The comic creativeness of Dryden is worth noting. But all the time, it is directed towards satire, and not mere fun. It has been remarked by one critic that Shadwell belongs to the company of Falstaff. This would be carrying things a bit far. Shadwell remains more a butt of ridicule, and therefore, satirical, while Falstaff is a great comic figure. We laugh at a comic figure, but we mostly laugh with him as well. In the case of a satirical figure, we are always laughing at him, and the laughter is almost invariably accompanied by a feeling of contempt and scorn. Shadwell is the victim of our laughing ridicule and contempt. We do not laugh with him. Shadwell resembles Flagstaff in bulk, but not in wit. That fat companion of Shakespeare's Henry IV was not only fat, but had an acute wit even while being the cause of wit in others, as he himself claims. Shadwell, on the other hand, is the nullity of all wit. He is the representative of dullness and sterility - in the poem he does not utter a single word. It would not do, therefore, to conclude that Shadwell is of the same order as Falstaff.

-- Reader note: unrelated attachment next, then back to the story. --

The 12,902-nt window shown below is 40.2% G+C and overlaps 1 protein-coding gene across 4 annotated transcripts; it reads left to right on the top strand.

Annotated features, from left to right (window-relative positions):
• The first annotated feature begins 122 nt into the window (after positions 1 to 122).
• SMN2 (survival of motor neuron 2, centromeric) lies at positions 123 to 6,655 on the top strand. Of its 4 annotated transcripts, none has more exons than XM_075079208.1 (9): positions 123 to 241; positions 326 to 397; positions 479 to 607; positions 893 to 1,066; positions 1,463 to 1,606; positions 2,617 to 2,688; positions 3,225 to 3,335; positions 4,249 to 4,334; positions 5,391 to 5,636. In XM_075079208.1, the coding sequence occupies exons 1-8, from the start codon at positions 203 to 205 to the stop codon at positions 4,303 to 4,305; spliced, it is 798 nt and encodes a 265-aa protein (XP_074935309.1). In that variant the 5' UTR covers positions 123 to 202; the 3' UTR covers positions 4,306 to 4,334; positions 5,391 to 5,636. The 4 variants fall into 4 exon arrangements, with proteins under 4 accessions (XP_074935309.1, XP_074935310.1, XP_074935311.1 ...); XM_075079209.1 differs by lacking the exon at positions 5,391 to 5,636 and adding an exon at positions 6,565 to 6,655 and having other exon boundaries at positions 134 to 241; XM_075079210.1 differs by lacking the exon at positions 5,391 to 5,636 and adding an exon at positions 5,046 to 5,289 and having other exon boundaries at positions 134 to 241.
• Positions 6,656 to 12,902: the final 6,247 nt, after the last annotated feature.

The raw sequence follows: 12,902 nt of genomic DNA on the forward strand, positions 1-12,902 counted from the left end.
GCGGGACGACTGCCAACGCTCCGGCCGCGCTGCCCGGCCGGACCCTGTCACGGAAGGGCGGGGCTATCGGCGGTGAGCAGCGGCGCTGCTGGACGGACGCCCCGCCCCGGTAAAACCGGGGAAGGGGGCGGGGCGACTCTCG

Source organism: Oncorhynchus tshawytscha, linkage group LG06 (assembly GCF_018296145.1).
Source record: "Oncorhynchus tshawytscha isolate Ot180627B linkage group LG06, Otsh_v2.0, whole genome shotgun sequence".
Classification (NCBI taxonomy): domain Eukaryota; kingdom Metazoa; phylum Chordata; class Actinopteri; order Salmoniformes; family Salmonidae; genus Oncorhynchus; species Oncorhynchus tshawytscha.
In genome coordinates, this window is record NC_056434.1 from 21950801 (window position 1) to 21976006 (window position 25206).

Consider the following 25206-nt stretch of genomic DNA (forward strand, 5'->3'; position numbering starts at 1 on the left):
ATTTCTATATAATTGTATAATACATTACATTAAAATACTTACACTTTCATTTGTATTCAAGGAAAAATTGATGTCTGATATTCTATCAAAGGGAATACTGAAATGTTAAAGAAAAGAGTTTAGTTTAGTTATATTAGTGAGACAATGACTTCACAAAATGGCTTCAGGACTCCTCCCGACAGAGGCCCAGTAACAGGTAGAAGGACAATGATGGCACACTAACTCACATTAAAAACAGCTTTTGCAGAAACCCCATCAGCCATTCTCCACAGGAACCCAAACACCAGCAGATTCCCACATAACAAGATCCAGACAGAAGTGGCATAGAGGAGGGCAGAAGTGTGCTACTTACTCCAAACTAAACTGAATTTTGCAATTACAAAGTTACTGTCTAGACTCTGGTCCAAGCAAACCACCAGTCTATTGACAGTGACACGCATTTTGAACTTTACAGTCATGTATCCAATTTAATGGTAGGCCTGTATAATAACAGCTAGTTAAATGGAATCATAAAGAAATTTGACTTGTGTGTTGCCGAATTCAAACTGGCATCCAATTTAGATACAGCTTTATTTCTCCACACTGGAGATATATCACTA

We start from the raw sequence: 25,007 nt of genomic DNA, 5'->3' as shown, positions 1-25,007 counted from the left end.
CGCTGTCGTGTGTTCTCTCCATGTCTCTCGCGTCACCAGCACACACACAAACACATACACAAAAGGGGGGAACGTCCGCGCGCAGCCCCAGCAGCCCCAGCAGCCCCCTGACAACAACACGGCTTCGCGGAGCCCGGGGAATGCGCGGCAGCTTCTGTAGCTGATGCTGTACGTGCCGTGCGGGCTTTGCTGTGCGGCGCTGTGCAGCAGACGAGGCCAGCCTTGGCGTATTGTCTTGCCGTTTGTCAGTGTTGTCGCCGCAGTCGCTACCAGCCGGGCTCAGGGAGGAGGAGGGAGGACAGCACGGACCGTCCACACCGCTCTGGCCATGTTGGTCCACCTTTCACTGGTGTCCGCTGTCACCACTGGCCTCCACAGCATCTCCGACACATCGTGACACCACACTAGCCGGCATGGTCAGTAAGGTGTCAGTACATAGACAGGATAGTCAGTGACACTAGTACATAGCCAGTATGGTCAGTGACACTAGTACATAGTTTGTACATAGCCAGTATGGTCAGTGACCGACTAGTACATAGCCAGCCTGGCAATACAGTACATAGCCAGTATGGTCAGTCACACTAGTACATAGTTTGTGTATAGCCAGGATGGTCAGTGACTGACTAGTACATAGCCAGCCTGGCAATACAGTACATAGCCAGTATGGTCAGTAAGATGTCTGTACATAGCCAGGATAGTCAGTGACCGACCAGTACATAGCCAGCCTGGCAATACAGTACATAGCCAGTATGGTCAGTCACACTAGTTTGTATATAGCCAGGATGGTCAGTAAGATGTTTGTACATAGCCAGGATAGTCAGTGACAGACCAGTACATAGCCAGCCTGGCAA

Mac Flecknoe is basically a satire. Comic overtones make the satire humorous. It is the gayest poem that Dryden ever wrote. It will not be far wrong to call it a delightful lampoon, for its satirical intent, cannot be forgotten. Comedy intermingles at places with the satire and results in pure bubbling laughter at times. Dryden's attitude seems quite Olympian in that, his verse moves with tremendous grace and unlaboured strides, as if the "writer was looking at his victim rather with a kind of good-humored scorn than with any elaborate triumph", as George Saintsbury observes.

      The poem is based on a joke - a literary joke, that Shadwell was a fit subject to be described in heroic style - and it lives in literary history for the single and excellent reason that it is funny; says Ian Jack. It is a withering gaiety that marks the poem. A poem about a dull poet, paradoxically enough, turns out to be gay and energetic. The comic tone is further sustained by the fact that Dryden never stoops to invective and vituperation or malicious remarks, though personal malice did provoke him to write the poem in the first place. The poem is basically a satire, but hilarious comedy is also intermingled with it.

University Questions

"Mac Flecknoe is not only a satire, it is also a comedy.” Discuss.
Mac Flecknoe is a delightful lampoon and the ironic politeness of its style is remarkable. Elucidate.
Or '
"Shadwell takes his place as a member of the same company as Sir John Falstaff himself." Comment on this statement with reference to Dryden’s Mac Flecknoe.
"Appreciation of the devastating satire of Mac Flecknoe should not be allowed to blind us to its sheer comedy." Discuss.
"Mac Flecknoe" is a comic rather than a satirical portrait. Do you agree?